The Attorney General v Norberto Tome Francisco Teixera

CourtRoyal Court
JudgeJ. A. Clyde-Smith
Judgment Date17 April 2018
Neutral Citation[2018] JRC 72
Date17 April 2018

[2018] JRC 072




J. A. Clyde-Smith, Esq., Commissioner, sitting alone.

The Attorney General
Norberto Tome Francisco Teixera

C. M. M. Yates, Esq., Crown Advocate for the Attorney General.

Advocate S. E. A. Dale for the Respondent.


Magistrate's Court (Miscellaneous Provisions) (Jersey) Law 1949.

Road Traffic (Jersey) Law 1956.

AG -v- Bacon [2016] JRC 181 .

Warren -v- AG [2011] JLR 424 .

R v Abu Hamza [2007] 1 Cr. App. R.27 .

AG v Devonshire Hotel Limited [1987–88] JLR 577 .

Honorary Police (Jersey) Law 1974.

Attorney General v Bojwani [2010] JLR 1 .

Attorney General v R [1995] JLR 315 .

Bennett v Horseferry Road Ct [1994] AC 1 .

Magistrate's Court Appeal — appeal by the AG against the decision of the. Magistrate on 1st Dec 2017 to stay the proceedings against the respondent as an abuse of process.


This is an appeal by the Attorney General against the decision of the Assistant Magistrate on 1 st December, 2017, to stay the proceedings against the respondent as an abuse of process.


The appeal is brought under Article 21 of the Magistrate's Court ( Miscellaneous Provisions) (Jersey) Law 1949 by way of case stated, on the ground that the decision of the Assistant Magistrate was wrong in law.


On 30 th June, 2017, the respondent was involved in a traffic accident in which the car he was driving collided with a motor cyclist, who sustained a broken leg. He was interviewed by the police on 29 th July, 2017, after which he was told that the matter would likely be sent to the Magistrate's Court and that he should attend at St Clement's Parish Hall on 6 th September, 2017, to receive a court date.


On 6 th September, 2017, the respondent attended St Clement's Parish Hall, and it was agreed by Advocate Yates, on behalf of the Attorney General, that the respondent's affidavit of 23 rd November, 2017, accurately reflects what took place. I therefore set out the relevant paragraphs as follows:–

  • “13 When I attended the Parish Hall, I spoke to a female Centenier who introduced herself to me but I cannot independently recollect her name. However, I now know she is Centenier Mandy Le Brocq. She cautioned me and charged me with the offence of causing serious injury by careless driving.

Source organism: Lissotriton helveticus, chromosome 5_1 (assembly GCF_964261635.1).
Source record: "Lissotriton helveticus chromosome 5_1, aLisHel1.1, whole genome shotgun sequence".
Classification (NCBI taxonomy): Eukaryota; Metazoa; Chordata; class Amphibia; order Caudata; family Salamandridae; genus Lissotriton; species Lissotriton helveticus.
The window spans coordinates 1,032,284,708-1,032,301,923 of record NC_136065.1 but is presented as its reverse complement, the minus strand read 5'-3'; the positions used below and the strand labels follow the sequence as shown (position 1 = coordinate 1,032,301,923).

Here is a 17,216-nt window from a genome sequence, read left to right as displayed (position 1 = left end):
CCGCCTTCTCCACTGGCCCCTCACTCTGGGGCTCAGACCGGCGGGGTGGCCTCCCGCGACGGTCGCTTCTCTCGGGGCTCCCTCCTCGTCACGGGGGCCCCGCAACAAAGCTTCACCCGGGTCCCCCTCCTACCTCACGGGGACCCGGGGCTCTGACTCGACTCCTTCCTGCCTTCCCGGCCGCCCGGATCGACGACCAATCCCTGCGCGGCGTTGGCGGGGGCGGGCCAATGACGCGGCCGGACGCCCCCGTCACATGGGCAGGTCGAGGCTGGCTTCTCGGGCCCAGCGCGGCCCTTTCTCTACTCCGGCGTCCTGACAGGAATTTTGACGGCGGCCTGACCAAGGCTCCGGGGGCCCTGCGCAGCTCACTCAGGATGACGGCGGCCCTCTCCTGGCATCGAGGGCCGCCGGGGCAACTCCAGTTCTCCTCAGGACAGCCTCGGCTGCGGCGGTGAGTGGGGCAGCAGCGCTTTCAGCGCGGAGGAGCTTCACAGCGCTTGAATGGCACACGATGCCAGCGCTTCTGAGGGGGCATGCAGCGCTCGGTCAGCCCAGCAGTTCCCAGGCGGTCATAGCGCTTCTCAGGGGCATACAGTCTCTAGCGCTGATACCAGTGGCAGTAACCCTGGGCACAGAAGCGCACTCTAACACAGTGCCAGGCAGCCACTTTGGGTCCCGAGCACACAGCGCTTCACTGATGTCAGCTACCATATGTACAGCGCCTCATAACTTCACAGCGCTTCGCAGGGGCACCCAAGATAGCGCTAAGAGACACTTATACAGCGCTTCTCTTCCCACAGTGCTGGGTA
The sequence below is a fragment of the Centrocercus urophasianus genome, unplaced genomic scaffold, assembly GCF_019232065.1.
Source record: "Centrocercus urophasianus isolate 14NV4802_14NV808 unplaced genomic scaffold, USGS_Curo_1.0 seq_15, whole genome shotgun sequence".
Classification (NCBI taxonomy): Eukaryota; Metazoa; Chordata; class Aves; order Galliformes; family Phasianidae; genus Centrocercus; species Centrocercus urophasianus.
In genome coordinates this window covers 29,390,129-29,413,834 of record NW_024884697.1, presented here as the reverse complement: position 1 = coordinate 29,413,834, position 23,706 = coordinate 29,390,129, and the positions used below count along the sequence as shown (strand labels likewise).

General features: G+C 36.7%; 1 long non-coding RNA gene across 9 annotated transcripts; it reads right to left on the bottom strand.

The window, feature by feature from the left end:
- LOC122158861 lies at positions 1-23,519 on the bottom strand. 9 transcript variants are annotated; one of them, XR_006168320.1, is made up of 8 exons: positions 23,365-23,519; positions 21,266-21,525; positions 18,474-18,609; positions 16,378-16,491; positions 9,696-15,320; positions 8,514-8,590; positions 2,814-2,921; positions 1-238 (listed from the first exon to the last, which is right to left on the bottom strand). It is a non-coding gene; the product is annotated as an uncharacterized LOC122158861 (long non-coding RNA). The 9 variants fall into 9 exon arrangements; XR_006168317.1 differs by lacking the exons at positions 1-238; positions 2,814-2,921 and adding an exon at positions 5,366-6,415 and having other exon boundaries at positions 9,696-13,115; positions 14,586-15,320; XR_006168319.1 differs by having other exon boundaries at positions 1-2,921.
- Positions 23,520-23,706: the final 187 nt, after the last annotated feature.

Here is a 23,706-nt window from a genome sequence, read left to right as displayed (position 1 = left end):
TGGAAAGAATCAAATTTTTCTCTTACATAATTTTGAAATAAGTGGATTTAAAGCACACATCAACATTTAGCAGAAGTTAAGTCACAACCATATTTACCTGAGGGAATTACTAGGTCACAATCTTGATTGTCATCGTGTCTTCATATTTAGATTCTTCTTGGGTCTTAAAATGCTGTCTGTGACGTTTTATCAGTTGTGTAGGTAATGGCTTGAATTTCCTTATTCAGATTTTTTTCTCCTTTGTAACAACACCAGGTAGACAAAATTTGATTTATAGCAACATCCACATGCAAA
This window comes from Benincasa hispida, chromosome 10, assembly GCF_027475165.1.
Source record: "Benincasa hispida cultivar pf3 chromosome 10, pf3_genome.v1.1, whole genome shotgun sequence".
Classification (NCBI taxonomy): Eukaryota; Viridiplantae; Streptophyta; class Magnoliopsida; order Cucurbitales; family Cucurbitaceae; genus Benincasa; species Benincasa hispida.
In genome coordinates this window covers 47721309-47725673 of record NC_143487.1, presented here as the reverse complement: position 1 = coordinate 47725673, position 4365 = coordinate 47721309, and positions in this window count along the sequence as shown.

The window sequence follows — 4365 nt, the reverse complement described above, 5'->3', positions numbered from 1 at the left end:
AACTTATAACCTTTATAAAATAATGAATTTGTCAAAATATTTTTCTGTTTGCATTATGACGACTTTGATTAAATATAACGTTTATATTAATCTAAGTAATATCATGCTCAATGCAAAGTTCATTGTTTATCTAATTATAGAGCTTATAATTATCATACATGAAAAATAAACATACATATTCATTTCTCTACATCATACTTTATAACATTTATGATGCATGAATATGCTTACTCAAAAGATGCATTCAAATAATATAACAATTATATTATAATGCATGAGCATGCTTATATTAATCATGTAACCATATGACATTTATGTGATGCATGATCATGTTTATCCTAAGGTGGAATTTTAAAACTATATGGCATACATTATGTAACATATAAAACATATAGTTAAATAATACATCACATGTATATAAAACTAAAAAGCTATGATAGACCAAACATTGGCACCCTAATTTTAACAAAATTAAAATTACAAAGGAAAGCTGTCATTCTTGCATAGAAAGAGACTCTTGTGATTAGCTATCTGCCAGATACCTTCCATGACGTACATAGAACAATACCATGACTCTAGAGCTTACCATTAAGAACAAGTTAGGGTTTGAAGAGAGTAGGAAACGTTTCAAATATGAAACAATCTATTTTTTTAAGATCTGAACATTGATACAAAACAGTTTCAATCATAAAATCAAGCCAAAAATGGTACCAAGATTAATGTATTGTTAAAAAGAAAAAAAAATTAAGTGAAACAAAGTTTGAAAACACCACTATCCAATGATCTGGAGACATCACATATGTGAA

• 14 After charging me, the Centenier said that she had reviewed all of the paperwork and heard the recordings. I am not entirely sure what she meant by ‘recordings’ but assumed she was talking about the interview I gave or the account given by the witnesses. She then explained that she had three options in how to deal with the matter. She could either:–

    • (i) send the matter to the Magistrate's Court;

    • (ii) deal with the matter at the Parish Hall and dispose of it by way of a fine; or

    • (iii) deal with the matter at the Parish Hall and dispose of it by way of written caution.”

    I asked her what a written caution was and she explained. She then referred to the Road Traffic Law (including the year, which I cannot recall).

  • 15 The Centenier said that whilst she acknowledged PC Dupré wanted the matter to go to Court, she said she would deal with it by way of a written caution, which I gladly accepted. I then signed the written caution form (which I exhibit at page 1 of Exhibit ‘NFT’) before I was told I could leave.

  • 16 As I walked toward the door, the Centenier said to me that she would now have to explain her decision to the Police. I thought nothing more about this comment at that time.

  • 17 Following that Parish Hall Enquiry I believed that the matter was now over and that I would not be prosecuted. I had been very worried about it and it was therefore a huge sense of relief.”


On 19 th September, 2017, St Clement's Parish wrote to the respondent, informing him that at the direction of the Attorney General, he had to attend a further Parish Hall inquiry on 27 th September, 2017, and at that inquiry he was told that his case would be sent to the Magistrate's Court.


On 11 th October, 2017, the respondent was charged in the Magistrate's Court with an offence contrary to Article 26A of the Road Traffic (Jersey) Law 1956. He reserved his plea, and the matter was adjourned until 1 st December, 2017, when he successfully applied for a stay of prosecution on the basis that it was an abuse of process.


Article 26A carries a maximum sentence of imprisonment for a term of two years and an unlimited fine. It also provides at Article 26A(4):–

“4 A person convicted of an offence under this Article shall, without limiting the power of the court to order a longer period of disqualification and unless the court for any special reason thinks fit to order otherwise, be disqualified for a period of 12 months for holding or obtaining a licence.”